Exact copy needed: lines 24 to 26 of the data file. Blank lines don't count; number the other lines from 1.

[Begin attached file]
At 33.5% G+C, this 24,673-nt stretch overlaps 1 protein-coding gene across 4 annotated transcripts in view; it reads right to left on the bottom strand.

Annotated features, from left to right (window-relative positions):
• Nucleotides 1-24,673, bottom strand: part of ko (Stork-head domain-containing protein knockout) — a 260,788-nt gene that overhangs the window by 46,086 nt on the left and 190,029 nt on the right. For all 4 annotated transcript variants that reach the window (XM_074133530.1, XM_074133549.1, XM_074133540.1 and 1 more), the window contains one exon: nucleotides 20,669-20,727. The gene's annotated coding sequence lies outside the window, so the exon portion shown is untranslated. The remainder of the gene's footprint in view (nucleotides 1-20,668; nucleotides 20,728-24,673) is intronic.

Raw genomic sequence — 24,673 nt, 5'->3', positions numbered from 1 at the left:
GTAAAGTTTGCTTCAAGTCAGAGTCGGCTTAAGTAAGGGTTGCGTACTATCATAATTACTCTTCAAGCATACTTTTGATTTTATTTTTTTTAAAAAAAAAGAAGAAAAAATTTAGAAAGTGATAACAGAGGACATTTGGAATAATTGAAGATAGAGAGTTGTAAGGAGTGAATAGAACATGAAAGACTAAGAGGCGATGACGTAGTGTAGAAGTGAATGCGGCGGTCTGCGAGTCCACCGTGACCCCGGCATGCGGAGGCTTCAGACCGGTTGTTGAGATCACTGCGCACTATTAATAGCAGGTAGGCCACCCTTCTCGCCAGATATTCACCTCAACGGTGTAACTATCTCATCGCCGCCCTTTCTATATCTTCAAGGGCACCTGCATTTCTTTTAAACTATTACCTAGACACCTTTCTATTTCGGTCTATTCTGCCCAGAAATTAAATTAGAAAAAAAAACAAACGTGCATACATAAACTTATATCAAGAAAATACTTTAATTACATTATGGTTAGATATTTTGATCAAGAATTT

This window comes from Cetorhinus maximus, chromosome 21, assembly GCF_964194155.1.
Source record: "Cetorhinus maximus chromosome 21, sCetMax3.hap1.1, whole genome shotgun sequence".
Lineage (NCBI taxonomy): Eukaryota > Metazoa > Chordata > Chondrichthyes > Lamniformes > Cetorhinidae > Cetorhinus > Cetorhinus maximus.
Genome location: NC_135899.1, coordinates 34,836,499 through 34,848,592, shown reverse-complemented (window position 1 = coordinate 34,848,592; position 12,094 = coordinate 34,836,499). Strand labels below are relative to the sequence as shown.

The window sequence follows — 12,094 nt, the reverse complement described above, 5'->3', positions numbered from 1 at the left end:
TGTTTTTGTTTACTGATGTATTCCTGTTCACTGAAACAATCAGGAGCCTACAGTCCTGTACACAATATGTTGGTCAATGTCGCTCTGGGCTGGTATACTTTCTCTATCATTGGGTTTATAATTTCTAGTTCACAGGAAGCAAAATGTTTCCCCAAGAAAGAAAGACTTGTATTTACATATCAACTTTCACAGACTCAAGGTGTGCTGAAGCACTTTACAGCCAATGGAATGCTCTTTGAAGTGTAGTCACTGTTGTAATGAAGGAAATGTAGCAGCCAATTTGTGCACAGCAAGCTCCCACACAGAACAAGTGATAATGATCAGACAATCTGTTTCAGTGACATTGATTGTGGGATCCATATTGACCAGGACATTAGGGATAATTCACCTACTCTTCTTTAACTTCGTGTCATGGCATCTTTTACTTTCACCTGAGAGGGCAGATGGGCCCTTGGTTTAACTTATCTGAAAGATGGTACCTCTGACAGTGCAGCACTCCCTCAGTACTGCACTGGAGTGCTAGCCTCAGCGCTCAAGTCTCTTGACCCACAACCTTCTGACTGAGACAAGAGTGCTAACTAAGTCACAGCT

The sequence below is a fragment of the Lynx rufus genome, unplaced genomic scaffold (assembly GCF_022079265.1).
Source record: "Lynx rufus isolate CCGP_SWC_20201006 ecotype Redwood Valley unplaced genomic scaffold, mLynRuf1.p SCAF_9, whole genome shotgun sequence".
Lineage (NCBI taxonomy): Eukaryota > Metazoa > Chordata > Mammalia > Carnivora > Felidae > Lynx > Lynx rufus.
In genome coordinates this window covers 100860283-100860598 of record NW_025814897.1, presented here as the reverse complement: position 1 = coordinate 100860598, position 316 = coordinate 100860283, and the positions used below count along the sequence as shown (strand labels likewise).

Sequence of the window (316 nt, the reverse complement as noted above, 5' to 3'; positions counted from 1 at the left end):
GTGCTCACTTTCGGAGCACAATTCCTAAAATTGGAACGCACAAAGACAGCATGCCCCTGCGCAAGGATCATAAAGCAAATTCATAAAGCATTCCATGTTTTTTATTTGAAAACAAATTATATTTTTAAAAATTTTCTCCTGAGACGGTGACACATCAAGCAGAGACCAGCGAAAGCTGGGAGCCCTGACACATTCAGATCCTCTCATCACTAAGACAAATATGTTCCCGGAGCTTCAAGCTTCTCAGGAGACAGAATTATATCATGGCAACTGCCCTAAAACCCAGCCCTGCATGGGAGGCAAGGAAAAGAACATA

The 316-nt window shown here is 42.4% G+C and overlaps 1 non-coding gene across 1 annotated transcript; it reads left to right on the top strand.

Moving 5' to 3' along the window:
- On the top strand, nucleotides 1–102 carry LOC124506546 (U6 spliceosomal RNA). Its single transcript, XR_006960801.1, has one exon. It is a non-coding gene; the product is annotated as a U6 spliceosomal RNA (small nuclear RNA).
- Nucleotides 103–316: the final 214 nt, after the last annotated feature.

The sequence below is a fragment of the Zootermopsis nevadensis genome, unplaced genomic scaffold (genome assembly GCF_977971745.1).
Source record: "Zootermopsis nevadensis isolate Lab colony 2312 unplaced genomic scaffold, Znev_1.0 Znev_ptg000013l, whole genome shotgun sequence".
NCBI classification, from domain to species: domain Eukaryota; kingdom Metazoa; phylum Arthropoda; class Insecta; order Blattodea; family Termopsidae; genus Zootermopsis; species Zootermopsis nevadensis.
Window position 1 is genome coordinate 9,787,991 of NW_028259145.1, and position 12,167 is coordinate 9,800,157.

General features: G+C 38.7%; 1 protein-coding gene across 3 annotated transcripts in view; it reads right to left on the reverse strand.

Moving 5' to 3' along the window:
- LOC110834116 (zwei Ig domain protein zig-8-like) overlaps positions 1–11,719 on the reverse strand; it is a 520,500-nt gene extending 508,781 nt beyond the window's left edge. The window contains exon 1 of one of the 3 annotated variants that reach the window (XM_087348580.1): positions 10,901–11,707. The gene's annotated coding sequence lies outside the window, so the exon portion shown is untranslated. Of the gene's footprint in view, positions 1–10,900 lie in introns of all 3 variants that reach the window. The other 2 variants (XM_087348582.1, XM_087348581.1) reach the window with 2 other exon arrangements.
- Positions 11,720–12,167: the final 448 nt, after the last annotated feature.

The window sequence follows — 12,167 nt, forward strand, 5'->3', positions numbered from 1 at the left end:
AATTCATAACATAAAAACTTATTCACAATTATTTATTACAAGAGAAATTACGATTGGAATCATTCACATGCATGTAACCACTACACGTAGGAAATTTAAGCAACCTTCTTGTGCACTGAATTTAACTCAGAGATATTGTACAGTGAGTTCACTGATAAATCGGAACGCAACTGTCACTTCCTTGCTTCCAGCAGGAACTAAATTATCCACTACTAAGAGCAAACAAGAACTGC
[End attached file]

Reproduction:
NCBI classification, from domain to species: domain Eukaryota; kingdom Metazoa; phylum Arthropoda; class Insecta; order Blattodea; family Termopsidae; genus Zootermopsis; species Zootermopsis nevadensis.
Window position 1 is genome coordinate 9,787,991 of NW_028259145.1, and position 12,167 is coordinate 9,800,157.

General features: G+C 38.7%; 1 protein-coding gene across 3 annotated transcripts in view; it reads right to left on the reverse strand.